Uganda Government targeting universal rural electrification by 2035
Tuesday, 3rd May, 2011
THE Government has failed to achieve the 10% rural electrification target set almost 10 years back, Eng. Simon D’Ujanga, the energy state minister, has said.
He said rural electrification in Uganda was at about 6%.
He was speaking at an energy stakeholders’ workshop in Kampala on Monday.
The minister noted that the failure to hit the target was partly due to the low interest from the private sector towards the programme.
D’Ujanga said the private sector investment has been virtually absent.
He said while developing the rural electrification strategy and plan in 2001, it had been assumed that market-led reforms would attract the private sector to invest in rural electrification.
“We failed to hit the 10% power access target by 2010, but we have learnt our lesson.
“Therefore, we need to redesign the programme to make it pro-poor and avoid any further experimentation,” noted D’Ujanga.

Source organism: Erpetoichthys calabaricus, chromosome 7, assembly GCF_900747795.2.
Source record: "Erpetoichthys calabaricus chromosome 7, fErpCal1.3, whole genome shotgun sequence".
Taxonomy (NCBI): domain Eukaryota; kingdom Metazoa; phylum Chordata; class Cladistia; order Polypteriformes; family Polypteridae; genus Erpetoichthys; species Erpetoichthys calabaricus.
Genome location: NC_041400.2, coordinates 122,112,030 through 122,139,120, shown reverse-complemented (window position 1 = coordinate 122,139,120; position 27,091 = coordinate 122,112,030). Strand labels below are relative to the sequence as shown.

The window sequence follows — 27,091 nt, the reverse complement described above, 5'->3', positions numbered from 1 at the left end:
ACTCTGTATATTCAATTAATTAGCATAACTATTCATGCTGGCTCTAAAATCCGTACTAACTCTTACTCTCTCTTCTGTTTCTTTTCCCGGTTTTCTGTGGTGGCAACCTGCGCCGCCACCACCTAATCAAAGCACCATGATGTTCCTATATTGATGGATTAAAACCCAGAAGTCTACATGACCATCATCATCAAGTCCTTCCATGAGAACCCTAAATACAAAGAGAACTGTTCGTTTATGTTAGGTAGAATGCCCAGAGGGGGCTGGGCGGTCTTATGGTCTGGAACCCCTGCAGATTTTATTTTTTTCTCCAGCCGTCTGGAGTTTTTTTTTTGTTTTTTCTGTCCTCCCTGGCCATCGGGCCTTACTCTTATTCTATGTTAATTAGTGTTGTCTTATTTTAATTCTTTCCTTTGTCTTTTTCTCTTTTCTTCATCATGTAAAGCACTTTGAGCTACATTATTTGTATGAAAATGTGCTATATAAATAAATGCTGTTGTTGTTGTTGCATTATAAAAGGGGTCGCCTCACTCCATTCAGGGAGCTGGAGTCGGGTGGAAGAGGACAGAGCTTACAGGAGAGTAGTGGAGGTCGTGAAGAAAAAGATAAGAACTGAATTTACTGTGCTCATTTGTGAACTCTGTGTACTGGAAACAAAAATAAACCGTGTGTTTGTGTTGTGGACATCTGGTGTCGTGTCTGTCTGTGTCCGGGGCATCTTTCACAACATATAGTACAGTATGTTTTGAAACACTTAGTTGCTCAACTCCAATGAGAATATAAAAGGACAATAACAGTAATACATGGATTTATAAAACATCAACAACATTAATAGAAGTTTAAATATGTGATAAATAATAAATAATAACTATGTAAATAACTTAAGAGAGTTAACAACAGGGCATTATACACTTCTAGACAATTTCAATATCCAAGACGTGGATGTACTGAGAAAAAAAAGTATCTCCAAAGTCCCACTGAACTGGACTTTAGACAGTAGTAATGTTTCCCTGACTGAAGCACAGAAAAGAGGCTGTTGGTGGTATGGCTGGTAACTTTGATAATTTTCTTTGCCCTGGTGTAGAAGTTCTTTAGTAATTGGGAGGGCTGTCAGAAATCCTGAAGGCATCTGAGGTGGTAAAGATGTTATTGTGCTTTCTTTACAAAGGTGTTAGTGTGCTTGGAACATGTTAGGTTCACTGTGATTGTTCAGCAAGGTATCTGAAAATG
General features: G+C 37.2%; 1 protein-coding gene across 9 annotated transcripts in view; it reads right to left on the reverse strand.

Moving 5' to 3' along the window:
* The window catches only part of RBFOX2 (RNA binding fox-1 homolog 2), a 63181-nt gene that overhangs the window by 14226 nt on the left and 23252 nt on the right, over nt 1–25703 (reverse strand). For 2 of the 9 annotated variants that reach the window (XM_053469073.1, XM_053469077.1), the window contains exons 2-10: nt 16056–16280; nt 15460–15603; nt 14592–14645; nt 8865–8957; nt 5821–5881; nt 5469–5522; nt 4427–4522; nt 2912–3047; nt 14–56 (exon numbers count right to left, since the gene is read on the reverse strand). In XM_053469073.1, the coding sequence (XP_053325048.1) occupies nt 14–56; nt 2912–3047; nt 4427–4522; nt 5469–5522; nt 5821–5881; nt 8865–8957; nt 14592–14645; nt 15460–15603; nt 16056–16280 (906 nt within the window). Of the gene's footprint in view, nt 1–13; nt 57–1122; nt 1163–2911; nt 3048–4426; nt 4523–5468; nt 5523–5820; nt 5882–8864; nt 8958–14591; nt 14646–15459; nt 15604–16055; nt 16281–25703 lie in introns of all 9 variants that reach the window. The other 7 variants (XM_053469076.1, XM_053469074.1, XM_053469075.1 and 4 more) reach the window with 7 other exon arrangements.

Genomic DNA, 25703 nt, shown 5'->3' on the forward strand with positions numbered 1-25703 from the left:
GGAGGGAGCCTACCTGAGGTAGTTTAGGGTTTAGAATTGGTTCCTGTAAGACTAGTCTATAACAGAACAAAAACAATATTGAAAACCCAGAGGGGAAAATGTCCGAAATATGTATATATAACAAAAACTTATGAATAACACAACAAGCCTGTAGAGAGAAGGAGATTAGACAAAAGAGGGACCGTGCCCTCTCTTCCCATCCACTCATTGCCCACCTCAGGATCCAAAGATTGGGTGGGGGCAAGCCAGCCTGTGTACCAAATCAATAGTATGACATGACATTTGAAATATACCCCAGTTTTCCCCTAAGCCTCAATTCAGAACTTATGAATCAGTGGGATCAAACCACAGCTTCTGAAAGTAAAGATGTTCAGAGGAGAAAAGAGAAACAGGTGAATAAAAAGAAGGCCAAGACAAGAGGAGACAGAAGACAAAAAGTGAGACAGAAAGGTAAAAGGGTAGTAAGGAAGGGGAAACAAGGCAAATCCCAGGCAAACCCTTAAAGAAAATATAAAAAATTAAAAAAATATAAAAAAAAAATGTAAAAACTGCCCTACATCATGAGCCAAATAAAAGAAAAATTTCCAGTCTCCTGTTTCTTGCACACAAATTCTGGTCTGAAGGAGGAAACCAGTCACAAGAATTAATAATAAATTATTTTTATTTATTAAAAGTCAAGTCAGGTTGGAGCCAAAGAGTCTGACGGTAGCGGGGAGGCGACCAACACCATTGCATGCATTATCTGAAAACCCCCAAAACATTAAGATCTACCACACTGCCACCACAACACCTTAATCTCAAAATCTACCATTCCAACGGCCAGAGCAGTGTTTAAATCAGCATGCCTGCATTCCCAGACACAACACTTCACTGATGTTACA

The workshop was aimed at reviewing Uganda’s accelerated rural electrification project.
The minister also said there was a need to review the high connection fees charged by utility companies.
“Cost of house wiring has been a big barrier to power access since connection facilities cannot be provided unless the house has been wired,” said D’Ujanga.
The energy ministry permanent secretary, Kabagambe Kaliisa, said the Government had decided to use consolidated funds to finance energy projects and procure private sector operators on long-term concessions.
“The National Development Plan gives a tough challenge to rural electrification programme to achieve universal access by 2035. So, we need to work on the power access programme in the next 10 years with this target in mind.”
He, however, noted that in the past 10 years, a few private sectors had engaged in power generation.
Kaliisa said so far 53MW had been generated and commissioned, while an additional 23MW would be commissioned this year.
Meanwhile, Charles Chapman, the UMEME managing director, said his organisation would start using the pre-paid metering system to minimise the rampant power theft.
“We are experiencing a lot of power theft in the countryside, but we have imported 10,000 pre-paid metres for the pilot project,” said Chapman.
At the same workshop, NRECA International, the consultants contracted to develop a realistic rural electrification policy framework for 2011 to 2020, also presented their findings.
By Ronald Kalyango: The New Vision Newspaper